Bank customers usually stay with their bank despite scandals in the sector, but new tech that gives consumers more information might help them switch, writes Rob Nicholls.
Period pain usually begins soon after a girl starts menstruating, but commonly gets better as she gets older, writes Rebecca Deans.
Consumer confidence isn’t looking good, investor loans cause concern for the regulators, and Australia’s trade surplus sends the Aussie dollar soaring. If only we knew what President Trump will do next, writes Richard Holden.
There is no doubt that plebiscites are powerful indicators of public opinion, but when it comes to complex public policy questions, they can detract from good decision-making, writes Jenny Stewart.
Australia is always on the move thanks to continental drift, which means the mapped coordinates of any place can get out of line with any GPS locating system, write Chris Rizos and Donald Grant.
The new judicial appointments to the highest courts of Australia and the United States will bring more continuity than change to their respective courts, writes Rosalind Dixon.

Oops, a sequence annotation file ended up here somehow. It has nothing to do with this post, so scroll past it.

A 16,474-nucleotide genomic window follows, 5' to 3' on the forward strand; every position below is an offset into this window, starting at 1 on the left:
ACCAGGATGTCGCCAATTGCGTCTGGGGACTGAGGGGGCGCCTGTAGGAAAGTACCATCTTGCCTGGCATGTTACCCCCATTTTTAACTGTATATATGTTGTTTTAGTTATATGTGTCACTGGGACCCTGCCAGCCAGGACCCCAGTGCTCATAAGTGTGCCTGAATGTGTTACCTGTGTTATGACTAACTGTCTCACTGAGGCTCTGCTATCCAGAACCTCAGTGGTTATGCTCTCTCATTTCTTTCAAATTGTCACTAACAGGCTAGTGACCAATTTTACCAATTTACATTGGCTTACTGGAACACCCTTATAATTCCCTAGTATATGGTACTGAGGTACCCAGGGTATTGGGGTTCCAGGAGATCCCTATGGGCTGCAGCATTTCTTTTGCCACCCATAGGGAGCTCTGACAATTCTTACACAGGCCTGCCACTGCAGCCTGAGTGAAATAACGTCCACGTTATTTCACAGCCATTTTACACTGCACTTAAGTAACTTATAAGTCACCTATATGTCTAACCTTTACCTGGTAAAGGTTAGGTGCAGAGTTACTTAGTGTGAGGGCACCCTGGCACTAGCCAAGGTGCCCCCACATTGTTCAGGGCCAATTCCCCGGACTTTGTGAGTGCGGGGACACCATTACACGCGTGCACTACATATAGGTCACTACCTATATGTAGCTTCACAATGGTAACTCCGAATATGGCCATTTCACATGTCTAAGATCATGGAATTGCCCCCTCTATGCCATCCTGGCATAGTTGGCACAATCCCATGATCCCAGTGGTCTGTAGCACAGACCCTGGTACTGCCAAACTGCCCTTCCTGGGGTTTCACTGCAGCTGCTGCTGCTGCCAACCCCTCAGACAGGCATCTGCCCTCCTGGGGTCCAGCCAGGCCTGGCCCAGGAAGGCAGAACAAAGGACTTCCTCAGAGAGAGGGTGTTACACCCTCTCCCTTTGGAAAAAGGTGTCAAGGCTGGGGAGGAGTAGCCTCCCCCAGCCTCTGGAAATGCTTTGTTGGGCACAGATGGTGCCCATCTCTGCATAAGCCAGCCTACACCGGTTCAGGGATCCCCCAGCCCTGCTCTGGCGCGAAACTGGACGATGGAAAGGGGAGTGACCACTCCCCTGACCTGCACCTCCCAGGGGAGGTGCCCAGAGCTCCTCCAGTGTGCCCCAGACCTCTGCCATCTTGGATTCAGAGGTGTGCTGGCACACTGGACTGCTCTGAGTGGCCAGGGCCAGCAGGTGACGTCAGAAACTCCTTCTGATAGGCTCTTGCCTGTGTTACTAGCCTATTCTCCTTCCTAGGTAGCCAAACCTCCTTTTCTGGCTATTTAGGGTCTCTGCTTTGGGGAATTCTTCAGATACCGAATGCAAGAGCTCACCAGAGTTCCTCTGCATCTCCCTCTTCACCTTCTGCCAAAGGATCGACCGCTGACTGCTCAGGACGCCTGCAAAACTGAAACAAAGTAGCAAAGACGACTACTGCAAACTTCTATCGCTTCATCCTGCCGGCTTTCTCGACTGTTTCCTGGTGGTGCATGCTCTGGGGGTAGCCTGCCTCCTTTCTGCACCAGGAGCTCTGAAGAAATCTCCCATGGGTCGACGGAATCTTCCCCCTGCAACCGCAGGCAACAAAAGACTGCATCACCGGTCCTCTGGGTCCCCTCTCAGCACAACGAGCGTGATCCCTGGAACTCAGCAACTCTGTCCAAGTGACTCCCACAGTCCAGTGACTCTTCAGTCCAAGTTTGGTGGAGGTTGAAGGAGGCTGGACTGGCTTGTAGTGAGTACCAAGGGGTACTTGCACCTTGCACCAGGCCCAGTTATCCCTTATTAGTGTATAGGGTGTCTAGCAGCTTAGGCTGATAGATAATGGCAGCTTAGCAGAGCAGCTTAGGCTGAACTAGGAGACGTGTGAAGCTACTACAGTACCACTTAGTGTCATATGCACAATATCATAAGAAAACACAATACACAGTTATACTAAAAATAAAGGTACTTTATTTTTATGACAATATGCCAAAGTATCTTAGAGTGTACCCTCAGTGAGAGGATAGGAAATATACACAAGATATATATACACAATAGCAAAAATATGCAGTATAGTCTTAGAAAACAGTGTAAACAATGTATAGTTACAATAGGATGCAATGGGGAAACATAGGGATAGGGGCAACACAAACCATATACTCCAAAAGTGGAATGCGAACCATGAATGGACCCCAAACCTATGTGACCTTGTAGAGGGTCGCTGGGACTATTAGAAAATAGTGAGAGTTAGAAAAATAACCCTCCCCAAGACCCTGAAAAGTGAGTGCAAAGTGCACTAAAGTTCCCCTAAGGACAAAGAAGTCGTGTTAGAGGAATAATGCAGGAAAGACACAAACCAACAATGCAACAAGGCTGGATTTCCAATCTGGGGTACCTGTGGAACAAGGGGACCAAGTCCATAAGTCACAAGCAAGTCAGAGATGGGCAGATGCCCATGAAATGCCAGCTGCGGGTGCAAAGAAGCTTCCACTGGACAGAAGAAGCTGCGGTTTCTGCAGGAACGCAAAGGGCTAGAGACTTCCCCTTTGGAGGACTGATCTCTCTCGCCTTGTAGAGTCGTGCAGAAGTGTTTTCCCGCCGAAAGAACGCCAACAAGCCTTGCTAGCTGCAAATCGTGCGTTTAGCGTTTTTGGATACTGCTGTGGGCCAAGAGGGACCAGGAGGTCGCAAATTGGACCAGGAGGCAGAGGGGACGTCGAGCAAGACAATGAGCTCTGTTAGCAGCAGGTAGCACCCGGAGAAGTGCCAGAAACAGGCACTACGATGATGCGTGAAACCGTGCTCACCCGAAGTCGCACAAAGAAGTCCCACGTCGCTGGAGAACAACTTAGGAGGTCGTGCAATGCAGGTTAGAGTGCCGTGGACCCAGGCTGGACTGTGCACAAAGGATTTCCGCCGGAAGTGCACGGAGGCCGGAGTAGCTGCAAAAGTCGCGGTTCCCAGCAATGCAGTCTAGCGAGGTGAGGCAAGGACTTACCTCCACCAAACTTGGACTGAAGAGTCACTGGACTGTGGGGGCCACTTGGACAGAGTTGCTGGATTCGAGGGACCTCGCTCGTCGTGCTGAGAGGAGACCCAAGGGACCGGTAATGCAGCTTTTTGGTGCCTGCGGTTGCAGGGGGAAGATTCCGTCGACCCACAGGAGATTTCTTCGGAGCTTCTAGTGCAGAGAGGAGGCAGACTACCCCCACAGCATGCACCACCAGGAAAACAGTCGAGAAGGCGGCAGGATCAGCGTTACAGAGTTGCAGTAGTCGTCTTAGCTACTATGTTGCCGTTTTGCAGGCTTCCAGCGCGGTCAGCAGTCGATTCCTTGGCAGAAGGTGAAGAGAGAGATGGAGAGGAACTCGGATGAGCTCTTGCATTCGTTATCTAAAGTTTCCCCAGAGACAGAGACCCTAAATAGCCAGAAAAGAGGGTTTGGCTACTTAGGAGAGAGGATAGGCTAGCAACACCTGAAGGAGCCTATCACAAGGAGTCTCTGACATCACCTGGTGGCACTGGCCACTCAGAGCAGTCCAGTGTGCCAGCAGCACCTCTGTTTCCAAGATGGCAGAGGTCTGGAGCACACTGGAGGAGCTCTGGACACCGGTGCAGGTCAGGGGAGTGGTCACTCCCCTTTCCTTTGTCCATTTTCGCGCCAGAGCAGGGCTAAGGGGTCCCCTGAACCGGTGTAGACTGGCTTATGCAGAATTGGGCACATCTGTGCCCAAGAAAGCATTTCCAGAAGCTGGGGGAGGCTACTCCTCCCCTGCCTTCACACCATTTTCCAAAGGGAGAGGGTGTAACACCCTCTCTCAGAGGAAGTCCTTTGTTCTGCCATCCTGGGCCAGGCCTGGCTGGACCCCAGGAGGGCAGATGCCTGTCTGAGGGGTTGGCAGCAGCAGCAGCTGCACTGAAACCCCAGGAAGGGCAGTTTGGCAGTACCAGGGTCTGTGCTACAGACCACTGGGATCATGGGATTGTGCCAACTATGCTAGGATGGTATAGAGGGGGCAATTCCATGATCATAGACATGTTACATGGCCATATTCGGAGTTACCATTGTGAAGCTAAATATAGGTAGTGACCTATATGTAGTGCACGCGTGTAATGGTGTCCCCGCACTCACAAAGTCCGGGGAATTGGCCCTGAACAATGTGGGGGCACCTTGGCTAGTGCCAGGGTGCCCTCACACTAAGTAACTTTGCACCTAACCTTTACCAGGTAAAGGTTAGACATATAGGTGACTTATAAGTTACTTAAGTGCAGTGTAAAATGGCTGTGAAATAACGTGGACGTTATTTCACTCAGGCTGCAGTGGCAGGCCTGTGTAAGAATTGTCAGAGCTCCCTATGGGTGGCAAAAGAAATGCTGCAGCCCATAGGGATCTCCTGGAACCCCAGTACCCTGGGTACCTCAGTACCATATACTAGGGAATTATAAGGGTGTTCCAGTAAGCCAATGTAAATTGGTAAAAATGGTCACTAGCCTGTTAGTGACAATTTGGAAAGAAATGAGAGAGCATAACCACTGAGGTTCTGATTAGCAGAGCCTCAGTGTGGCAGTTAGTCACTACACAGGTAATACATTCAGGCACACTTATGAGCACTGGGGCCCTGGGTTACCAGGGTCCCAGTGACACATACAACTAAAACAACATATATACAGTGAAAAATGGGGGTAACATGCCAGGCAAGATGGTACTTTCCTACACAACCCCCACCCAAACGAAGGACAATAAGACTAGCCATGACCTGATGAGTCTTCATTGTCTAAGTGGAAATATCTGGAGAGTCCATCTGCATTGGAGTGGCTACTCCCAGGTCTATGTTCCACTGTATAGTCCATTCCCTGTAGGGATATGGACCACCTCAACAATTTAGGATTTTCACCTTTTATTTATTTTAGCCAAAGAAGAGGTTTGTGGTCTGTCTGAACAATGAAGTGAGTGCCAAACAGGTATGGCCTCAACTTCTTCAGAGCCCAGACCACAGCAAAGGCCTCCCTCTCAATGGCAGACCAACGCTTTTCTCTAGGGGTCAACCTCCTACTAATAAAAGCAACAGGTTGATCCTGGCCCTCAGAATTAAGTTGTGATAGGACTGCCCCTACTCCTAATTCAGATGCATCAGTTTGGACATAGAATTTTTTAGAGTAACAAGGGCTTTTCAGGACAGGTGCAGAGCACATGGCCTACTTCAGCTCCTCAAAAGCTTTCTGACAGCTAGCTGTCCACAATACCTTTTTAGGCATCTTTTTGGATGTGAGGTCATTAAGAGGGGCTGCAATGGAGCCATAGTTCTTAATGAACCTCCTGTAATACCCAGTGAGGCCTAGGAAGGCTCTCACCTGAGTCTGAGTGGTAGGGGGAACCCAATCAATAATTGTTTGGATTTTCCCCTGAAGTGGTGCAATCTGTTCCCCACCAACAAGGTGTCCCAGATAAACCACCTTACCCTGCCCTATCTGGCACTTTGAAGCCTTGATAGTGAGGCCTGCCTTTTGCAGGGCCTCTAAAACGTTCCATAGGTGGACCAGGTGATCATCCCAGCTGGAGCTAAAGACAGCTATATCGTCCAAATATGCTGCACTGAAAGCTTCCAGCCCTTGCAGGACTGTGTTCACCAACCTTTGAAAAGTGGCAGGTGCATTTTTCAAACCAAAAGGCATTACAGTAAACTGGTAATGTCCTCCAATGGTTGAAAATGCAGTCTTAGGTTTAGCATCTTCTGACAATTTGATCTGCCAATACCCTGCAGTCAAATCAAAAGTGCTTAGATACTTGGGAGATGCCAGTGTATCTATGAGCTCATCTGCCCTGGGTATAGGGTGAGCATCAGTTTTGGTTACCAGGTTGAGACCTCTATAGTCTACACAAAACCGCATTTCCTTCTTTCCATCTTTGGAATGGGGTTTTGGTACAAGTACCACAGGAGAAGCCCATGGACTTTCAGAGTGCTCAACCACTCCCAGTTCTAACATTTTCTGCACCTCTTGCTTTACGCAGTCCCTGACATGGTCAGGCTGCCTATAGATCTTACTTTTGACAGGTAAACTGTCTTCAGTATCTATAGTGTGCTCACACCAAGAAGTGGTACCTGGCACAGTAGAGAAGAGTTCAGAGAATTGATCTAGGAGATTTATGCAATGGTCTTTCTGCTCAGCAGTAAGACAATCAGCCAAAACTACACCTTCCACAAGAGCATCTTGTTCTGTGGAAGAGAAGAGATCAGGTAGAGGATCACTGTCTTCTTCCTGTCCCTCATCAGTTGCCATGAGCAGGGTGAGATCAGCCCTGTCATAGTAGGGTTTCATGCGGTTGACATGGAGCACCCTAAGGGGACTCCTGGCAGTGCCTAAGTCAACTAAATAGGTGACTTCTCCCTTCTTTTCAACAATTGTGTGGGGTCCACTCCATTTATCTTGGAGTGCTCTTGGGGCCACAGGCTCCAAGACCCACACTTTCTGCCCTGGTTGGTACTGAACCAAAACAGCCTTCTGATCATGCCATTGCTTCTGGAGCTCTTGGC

Spider silk is stronger than steel and Kevlar. Tapping into its secrets could herald a revolution in manufacturing, writes Sean Blamires.
The built environment industry needs to meet its full responsibility to society by building more equitable and socially sustainable cities, writes Martin Loosemoore.
Individuals can do a number of things to reduce the impact of heat in their homes but it gets more complicated when considering the city as a whole, write Mathew Lipson and Melissa Hart.
The rise of a "whatever it takes" approach in Australian politics poses a major challenge for Susan Kiefel, the newly installed leader of the Australian judiciary, writes George Williams.